For many of us, Chapel Hill is indeed “the southern part of heaven” but in this novel our little college town has its share of sinners. Professors preen and jockey for position; their wives gossip while maids do the housework, and students just wanna have fun. Except for one student, Lyman Caine, who writes a short story about an inter-racial tryst. Liberal young graduate instructor Joel Adams comes in for a lot of criticism for encouraging Caine, but the consequences for the student are worse. Lyman Caine’s fatigue leads to a diagnosis of sickle-cell anemia. In an era before student medical records were truly private, this news travels fast. Caine acknowledges his multi-racial heritage; the racial policies of the university at the time call for Caine’s expulsion.
Adams feels some discomfort about his student’s situation, but he is preoccupied by his own concerns–finishing his degree, his father’s death, his relationship with his wife, how much to buck the system in town and at the university. Joel Adams is the central character of the novel, but his wife, Eleanor, and his father, a local newspaperman, are far more likable characters. Eleanor’s good influence helps Joel ride out the storm of controversy even as she forgives his personal failings.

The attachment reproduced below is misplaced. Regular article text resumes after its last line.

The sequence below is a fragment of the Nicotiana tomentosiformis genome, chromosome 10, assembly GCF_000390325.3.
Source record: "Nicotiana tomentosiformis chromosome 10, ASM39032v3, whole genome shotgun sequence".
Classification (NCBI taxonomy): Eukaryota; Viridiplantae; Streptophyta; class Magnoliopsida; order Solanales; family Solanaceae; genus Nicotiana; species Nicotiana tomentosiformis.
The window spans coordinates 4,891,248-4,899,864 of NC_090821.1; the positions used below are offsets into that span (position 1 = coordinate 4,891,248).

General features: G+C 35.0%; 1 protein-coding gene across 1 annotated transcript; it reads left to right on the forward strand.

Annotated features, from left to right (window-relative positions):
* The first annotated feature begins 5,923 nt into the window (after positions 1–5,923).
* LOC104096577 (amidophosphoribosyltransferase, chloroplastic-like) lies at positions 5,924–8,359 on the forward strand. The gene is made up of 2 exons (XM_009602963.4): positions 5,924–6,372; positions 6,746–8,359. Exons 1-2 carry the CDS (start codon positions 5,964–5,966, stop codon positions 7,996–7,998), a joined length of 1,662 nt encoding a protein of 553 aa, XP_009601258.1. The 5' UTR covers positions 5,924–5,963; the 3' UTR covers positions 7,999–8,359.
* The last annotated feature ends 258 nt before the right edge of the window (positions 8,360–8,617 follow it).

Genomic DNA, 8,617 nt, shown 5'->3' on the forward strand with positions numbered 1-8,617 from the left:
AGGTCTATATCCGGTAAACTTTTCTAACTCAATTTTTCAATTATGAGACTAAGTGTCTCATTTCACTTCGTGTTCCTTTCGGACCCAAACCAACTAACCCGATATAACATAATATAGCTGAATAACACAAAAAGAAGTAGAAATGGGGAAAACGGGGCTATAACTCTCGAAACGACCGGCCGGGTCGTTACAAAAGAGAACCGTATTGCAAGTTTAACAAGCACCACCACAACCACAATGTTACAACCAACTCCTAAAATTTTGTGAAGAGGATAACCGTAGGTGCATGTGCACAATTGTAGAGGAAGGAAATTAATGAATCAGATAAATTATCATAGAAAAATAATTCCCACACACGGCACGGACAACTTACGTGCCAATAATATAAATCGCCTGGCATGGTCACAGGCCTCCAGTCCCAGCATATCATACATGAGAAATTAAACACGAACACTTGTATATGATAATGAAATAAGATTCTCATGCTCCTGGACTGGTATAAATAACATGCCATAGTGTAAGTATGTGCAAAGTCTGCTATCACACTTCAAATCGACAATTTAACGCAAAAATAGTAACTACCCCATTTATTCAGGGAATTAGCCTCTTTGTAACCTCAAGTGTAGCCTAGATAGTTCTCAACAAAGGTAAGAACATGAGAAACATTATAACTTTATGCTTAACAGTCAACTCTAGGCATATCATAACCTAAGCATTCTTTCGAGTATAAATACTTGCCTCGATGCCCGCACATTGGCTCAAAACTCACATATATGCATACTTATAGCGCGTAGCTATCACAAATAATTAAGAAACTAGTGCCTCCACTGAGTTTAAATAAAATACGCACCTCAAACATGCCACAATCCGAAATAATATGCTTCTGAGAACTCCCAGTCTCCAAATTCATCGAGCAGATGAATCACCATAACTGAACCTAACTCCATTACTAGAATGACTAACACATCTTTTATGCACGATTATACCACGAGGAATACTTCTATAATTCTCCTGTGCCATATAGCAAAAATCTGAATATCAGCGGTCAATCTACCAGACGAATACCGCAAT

Chapel Hill is called “Churchill” in this novel, but most of the campus buildings retain their true names. Longtime local readers may recognize variations on some early 20th century faculty names, but most reviewers professed not to be able to identify particular characters with real people.
Check for this title’s availability in the UNC-Chapel Hill Library catalog.